M256 Software development with Java – Final presentation February 2018, full or partial replacement by TM254 Software engineering

M258 IT project and service management – Final presentation October 2018, full or partial replacement by TM254 Software engineering

Stage 3:

Currently unknown, aside from the addition of TM357 as the second half of the Cisco networking module.

As I’ve said, all this will change my plans.  I had been expecting to take M250, M269, M256 and TT284 (Web technologies, which I think is also just going to be refreshed similar to M250) at Stage 2, and self studying the CCNA.  Now I think I’d like to take M250, M269, TM254 and TM257.  Stage 3 is nearly half a decade away at this point, so I’m not going to worry about it just now.

Completely unrelated, I’ve got my TMA04 submitted.  The topics covered are statistical analysis, creating graphs, determining averages, personal/professional development planning, loops and lists in Sense, and report research & writing.  And probably also referencing.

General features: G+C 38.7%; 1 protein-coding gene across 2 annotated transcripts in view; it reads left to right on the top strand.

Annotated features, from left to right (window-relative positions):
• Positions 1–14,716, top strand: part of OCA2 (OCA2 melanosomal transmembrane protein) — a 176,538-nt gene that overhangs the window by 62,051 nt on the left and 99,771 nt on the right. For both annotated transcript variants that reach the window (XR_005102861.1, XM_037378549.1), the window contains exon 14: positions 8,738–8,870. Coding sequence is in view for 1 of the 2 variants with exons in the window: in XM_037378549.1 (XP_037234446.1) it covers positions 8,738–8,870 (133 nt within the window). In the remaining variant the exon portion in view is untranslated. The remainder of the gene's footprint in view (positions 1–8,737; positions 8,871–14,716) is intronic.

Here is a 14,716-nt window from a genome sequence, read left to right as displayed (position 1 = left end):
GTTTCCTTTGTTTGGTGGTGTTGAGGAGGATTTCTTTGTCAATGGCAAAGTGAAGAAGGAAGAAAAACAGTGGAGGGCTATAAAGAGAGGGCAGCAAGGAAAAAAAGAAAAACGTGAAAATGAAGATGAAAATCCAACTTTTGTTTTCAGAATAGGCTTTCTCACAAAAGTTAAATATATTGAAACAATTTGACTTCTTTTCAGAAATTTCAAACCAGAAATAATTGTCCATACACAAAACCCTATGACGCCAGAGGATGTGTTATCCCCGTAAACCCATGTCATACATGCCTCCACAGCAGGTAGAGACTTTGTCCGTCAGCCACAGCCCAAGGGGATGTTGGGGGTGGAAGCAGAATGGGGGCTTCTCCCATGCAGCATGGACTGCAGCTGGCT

In US terms, I’d give my report all of a solid C-, but that’s difficult to translate into the OU model.  I also intentionally broke the rules for the PDP section, as I’m not going to lie and pretend the ticky-box method of self reflection is useful for me, so I expect to lose a huge chunk of points for that, but it’s only worth 10 marks anyway.

If it were me grading, I’d take 10 marks off my report, 5 marks off my PDP, none off the Sense stuff, and I’ve probably forgotten 2 marks worth of stuff on the statistical analysis.  Additionally, my tutor seems to take points off the 20 skills marks in direct proportion to marks taken off the rest of the assessment, so that’s another 2 marks off.  All together, I’d score me an 81 on this one.  It makes me wonder how badly I’d have to do in order to fail an assessment.

Edit 2017/2/24: TMA04 results came back last week.  Somehow I scored another 100%.  I can’t really say that this is good news, though, because it highlights how vastly different my expectations are from my tutor’s expectations.  I can’t truly calibrate my expectations with the OU’s until the EMA comes back, but it seems as though there needs to be a large shift.